Digital galleries

Headquarters of the Hungarian Academy of Sciences

A Magyar Tudományos Akadémia székháza

The headquarters of the Hungarian Academy of Sciences in Széchenyi István square is one of the most distinguised representative buildings of Budapest, a symbol of Hungarian science. The building was opened in 1865. Although the institution itself was founded in 1825 by Count István Széchenyi, his palace was raised only in 1862-1865 according to plans by the Berlin-based architect August Friedrich Stüler. The Academy's headquarters at that time was a pioneering example of neoclassical architecture in Hungary, which also influenced the architectural development of the Hungarian capital. The elegant architecture of the interior, the decorative and sculptural decoration of its main halls is worthy of its high priority.For the anniversary, the photographer of the Institute of Art History, Research Centre for the Humanities of the Hungarian Academy of Sciences, Péter Hámori, has made a set of photographs of Ödön Lechner’works. Photographs can be used under the Attribution licence of Creative Commons.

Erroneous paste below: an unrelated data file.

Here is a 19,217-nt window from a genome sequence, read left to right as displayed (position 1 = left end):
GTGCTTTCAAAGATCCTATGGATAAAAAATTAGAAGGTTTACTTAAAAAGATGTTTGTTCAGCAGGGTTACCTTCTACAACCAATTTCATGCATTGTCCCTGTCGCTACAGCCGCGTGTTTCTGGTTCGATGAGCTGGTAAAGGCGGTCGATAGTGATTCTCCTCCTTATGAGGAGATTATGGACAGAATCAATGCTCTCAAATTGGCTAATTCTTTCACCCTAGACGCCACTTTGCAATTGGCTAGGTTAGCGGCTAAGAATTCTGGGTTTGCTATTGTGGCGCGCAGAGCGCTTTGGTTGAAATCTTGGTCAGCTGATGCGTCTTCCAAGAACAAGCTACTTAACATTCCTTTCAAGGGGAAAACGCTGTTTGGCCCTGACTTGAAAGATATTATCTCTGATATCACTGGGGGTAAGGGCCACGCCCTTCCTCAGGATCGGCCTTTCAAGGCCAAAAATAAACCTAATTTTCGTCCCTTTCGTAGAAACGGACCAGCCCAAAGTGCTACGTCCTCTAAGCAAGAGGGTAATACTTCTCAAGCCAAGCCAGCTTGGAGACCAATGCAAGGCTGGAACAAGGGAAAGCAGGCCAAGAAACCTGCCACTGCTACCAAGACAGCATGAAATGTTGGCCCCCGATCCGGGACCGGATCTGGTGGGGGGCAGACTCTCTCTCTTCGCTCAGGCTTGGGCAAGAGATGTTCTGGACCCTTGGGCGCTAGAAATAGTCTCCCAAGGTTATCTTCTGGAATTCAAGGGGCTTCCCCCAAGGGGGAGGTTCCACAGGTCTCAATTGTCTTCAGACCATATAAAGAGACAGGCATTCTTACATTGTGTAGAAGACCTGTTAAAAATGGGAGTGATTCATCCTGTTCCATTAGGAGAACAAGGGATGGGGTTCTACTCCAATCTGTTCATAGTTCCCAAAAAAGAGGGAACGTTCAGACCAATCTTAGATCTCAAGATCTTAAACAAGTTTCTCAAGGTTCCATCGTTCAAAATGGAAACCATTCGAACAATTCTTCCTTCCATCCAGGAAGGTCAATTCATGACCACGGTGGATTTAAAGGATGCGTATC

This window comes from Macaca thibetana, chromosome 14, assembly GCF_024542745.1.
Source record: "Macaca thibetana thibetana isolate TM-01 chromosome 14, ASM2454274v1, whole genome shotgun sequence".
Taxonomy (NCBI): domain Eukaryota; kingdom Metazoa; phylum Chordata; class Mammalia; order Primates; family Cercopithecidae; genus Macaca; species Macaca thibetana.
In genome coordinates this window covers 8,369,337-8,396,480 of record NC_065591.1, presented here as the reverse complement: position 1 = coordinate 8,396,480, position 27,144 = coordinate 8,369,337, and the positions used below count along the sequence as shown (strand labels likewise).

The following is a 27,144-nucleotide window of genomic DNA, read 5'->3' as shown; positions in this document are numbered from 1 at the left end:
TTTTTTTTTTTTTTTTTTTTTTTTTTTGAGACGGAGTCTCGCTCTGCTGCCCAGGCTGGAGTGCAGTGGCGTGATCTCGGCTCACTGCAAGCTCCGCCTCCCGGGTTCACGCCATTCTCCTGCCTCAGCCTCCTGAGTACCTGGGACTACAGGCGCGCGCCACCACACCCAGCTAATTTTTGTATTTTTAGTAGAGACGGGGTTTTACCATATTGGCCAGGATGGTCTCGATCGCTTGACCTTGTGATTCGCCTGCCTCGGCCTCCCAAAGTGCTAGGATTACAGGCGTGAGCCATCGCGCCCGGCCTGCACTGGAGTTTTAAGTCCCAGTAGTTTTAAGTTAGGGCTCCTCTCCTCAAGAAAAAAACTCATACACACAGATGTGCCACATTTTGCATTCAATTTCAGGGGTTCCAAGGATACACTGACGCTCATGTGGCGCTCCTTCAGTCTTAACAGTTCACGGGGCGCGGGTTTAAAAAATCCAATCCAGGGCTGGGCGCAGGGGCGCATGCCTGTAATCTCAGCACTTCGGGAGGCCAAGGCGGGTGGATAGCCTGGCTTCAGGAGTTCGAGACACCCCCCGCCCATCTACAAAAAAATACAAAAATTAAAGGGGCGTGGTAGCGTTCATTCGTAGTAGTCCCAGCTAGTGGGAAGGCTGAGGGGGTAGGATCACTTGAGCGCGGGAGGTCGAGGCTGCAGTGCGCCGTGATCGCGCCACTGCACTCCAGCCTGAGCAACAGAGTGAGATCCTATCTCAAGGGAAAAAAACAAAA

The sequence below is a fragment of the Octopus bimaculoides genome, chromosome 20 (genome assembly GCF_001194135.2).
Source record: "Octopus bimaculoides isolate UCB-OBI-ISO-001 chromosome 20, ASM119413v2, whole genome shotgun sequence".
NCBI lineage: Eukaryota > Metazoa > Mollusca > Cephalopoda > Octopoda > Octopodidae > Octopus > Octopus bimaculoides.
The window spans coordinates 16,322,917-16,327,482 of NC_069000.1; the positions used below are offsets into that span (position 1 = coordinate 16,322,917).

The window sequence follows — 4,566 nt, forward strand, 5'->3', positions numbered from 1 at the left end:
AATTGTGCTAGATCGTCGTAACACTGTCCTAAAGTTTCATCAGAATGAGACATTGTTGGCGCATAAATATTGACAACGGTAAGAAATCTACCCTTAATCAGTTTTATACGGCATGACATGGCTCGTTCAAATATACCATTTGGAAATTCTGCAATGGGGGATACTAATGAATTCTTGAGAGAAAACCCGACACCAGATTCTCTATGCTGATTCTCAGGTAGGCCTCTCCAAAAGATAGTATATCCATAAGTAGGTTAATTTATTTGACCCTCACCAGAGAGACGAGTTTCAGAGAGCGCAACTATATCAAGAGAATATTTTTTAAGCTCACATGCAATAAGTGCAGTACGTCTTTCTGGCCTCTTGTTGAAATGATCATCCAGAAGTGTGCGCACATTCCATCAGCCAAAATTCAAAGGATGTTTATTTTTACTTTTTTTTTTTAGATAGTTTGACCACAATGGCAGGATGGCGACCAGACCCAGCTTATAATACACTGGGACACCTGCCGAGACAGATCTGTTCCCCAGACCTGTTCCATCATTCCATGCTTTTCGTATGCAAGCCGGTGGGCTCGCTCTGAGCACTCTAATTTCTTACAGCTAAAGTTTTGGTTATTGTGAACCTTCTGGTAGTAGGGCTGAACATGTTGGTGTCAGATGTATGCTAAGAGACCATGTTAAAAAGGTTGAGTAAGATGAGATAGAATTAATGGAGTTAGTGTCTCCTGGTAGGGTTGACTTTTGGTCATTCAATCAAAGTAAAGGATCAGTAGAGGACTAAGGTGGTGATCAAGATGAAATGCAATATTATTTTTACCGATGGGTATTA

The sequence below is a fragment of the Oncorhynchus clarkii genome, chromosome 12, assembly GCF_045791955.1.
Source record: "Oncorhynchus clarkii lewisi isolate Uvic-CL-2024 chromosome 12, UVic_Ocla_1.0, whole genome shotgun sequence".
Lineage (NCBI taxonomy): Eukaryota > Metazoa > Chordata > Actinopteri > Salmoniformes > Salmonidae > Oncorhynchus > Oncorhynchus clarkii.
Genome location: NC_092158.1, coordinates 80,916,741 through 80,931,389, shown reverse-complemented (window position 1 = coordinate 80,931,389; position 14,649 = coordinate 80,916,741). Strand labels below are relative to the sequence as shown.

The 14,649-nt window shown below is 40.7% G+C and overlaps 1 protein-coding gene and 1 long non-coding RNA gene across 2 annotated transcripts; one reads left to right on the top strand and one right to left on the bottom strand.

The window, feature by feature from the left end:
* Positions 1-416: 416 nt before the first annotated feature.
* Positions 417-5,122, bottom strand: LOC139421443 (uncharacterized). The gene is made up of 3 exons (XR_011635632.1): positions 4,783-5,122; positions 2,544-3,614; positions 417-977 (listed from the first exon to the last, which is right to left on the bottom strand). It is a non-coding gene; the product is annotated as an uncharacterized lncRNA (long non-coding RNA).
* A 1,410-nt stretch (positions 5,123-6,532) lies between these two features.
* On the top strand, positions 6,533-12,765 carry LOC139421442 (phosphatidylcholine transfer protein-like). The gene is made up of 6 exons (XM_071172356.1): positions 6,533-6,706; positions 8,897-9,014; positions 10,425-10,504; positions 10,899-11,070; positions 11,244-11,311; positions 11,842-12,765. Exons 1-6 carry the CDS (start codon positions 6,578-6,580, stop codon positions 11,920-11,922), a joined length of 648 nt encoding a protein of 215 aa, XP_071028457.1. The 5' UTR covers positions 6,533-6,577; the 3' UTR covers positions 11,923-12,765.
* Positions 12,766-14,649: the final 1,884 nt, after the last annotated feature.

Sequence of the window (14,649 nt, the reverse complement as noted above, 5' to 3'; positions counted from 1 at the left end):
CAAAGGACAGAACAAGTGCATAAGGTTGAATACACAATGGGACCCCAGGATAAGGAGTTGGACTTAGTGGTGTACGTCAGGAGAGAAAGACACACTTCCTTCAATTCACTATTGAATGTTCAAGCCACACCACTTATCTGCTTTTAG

Lechner Buildings